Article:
As installed photovoltaic capacity is forecast to reach 5.2 gigawatts (GW) for 2011, feed-in tariffs (FIT) will fall by 15 percent. As such, Jefferies calculates, tariffs for photovoltaic systems will be between 17.94 euro cents and 24.42 euro cents per kilowatt hour. Which is quite a different proposition for the industry, as that will be equal or below the retail price for electricity in Germany.
Germany pays some of the highest electricity tariffs in Europe. In the most recent Household Energy Price Index for Europe (HEPI), released on September 29, Berlin is listed the second most expensive city for electricity in Europe with charges of 25.11 euro cents per kilowatt hour, second only to Copenhagen with 30.46 euro cents.
With the feed-in tariff equal to electricity tariff, Jefferies analyst Gerard Reid told pv magazine that photovoltaic installers will have to be ready to adjust their mindset from being FIT generators to electricity generators.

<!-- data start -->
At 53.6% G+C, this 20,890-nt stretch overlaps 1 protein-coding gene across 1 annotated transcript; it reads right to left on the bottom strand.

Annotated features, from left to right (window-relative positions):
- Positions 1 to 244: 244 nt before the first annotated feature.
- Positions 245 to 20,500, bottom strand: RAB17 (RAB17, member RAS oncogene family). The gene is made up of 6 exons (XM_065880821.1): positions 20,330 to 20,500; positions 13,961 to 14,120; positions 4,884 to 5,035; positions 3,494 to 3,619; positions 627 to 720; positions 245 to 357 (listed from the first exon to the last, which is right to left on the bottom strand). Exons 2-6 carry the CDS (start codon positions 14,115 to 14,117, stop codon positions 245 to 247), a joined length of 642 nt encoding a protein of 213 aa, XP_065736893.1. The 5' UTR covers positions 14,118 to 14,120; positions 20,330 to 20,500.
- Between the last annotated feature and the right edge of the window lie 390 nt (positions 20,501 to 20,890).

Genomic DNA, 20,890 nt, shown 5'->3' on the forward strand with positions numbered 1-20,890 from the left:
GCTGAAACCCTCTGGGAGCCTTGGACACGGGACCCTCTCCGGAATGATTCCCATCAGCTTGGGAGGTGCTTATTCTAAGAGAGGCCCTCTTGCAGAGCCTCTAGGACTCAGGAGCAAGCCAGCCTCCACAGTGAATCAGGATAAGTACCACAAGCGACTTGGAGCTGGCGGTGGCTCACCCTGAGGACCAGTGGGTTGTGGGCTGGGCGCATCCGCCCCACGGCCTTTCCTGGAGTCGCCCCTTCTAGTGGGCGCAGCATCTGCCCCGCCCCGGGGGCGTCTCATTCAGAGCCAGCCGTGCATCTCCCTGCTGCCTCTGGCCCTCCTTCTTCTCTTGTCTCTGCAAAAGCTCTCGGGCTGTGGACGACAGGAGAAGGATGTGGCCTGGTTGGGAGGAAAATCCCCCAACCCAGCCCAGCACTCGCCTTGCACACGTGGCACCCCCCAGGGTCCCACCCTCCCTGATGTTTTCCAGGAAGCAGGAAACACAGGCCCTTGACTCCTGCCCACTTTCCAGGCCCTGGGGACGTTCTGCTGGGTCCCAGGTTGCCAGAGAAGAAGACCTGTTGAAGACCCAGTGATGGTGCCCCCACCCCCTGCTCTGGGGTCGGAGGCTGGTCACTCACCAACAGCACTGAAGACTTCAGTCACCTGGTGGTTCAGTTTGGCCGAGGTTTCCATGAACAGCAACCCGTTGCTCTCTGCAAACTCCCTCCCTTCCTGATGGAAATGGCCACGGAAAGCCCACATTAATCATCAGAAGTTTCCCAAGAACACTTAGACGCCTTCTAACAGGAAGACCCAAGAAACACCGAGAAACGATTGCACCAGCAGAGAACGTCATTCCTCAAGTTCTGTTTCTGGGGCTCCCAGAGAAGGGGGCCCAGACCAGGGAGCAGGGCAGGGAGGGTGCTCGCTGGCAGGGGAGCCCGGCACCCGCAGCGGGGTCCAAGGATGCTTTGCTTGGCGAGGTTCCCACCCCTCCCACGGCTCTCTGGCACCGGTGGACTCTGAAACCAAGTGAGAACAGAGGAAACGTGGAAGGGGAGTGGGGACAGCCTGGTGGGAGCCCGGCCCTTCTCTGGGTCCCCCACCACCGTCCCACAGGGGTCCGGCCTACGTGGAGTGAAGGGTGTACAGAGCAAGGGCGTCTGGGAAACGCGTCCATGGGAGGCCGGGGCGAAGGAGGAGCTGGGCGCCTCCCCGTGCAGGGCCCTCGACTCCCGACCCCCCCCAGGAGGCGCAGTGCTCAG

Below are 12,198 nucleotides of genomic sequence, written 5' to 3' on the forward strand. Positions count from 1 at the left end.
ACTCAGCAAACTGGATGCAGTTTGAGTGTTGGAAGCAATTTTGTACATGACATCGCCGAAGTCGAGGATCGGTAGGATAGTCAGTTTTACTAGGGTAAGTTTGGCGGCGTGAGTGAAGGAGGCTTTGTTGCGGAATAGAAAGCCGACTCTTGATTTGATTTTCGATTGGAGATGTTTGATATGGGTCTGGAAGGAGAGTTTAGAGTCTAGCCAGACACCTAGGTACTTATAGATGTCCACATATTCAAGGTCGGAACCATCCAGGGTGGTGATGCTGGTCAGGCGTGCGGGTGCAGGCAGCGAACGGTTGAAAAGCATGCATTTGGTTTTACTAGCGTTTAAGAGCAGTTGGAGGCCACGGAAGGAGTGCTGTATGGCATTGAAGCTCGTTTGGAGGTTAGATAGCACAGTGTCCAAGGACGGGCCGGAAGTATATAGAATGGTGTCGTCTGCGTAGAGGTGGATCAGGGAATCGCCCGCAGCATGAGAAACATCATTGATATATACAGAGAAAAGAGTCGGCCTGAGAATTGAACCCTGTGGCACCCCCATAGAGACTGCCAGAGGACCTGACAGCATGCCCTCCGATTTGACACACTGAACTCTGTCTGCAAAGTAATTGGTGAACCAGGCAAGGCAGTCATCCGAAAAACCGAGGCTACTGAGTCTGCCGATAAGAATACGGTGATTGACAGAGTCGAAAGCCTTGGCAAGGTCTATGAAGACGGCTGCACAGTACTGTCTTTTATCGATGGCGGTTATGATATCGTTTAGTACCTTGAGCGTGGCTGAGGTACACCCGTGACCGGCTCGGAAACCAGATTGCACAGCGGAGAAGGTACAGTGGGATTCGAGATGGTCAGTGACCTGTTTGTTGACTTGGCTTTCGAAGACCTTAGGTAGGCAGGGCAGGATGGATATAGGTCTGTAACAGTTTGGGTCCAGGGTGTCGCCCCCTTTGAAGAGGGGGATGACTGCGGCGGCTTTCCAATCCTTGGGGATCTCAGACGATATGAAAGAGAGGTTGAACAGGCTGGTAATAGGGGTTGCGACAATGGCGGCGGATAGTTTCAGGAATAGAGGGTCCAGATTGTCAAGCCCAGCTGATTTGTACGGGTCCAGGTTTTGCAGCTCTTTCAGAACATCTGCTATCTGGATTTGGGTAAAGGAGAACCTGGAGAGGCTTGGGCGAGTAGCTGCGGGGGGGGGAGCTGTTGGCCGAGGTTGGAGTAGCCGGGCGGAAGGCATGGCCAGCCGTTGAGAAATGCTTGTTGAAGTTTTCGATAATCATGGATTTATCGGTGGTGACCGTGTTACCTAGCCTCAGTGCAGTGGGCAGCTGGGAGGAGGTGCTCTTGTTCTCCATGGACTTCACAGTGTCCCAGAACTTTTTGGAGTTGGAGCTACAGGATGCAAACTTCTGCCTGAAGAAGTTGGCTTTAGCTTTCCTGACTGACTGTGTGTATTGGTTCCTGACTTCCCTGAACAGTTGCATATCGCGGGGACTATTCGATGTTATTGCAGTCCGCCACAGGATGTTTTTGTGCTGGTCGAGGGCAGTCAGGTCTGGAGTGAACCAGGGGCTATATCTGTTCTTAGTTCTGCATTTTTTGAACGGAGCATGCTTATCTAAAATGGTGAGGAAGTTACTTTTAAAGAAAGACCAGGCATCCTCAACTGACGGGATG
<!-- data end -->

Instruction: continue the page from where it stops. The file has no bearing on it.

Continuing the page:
He also concluded that it is inevitable that systems costs in Germany decline to below those levels. "As an investor people have been waiting for grid parity for about six or seven years, and now its here."
"You can use the electricity yourself and youve got another marketing element, its more complicated but its another element," continued Reid.
Jefferies forecasts that Germany will install 3.5 GW of photovoltaic capacity in the years to come. Or as the Jefferies release concludes quite simply: "solar is not dead!"
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